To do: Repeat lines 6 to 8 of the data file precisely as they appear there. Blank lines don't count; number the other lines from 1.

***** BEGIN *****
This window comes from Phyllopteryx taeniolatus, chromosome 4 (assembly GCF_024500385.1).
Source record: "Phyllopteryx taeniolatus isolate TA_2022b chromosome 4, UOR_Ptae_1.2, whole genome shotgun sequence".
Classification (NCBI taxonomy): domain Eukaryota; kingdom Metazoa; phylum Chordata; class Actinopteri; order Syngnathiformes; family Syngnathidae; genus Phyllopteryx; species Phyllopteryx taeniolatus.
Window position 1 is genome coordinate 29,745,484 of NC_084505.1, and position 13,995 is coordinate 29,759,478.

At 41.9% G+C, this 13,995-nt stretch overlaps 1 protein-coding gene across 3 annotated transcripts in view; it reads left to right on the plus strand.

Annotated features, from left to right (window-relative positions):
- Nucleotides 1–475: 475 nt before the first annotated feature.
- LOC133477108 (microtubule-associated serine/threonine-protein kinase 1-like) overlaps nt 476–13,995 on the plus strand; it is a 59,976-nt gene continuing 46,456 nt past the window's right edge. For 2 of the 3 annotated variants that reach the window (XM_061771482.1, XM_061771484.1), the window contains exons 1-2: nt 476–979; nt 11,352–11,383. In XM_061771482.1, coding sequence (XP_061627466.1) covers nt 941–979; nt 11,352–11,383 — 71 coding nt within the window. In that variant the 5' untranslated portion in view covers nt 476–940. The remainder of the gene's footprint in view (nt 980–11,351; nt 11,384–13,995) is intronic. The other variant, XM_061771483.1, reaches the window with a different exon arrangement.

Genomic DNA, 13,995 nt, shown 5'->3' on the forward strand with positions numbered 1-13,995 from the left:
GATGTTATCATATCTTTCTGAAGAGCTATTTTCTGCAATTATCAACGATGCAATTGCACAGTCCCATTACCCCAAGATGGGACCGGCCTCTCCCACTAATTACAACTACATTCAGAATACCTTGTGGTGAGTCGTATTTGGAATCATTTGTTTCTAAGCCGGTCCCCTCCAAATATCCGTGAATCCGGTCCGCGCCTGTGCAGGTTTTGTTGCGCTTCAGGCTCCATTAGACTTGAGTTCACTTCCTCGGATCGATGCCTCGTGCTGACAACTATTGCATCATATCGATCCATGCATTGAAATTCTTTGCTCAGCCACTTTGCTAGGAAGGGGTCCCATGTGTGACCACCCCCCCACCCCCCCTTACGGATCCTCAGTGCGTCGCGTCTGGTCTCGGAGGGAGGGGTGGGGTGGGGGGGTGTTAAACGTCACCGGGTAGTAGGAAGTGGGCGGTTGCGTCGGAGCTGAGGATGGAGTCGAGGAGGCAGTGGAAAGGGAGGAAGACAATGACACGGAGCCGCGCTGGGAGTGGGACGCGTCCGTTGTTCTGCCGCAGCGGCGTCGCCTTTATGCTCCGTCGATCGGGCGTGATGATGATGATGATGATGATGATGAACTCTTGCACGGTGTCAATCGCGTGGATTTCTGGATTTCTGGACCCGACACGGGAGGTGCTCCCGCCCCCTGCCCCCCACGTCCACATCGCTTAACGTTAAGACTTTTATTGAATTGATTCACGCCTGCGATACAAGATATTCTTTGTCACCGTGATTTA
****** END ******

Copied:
Annotated features, from left to right (window-relative positions):
- Nucleotides 1–475: 475 nt before the first annotated feature.
- LOC133477108 (microtubule-associated serine/threonine-protein kinase 1-like) overlaps nt 476–13,995 on the plus strand; it is a 59,976-nt gene continuing 46,456 nt past the window's right edge. For 2 of the 3 annotated variants that reach the window (XM_061771482.1, XM_061771484.1), the window contains exons 1-2: nt 476–979; nt 11,352–11,383. In XM_061771482.1, coding sequence (XP_061627466.1) covers nt 941–979; nt 11,352–11,383 — 71 coding nt within the window. In that variant the 5' untranslated portion in view covers nt 476–940. The remainder of the gene's footprint in view (nt 980–11,351; nt 11,384–13,995) is intronic. The other variant, XM_061771483.1, reaches the window with a different exon arrangement.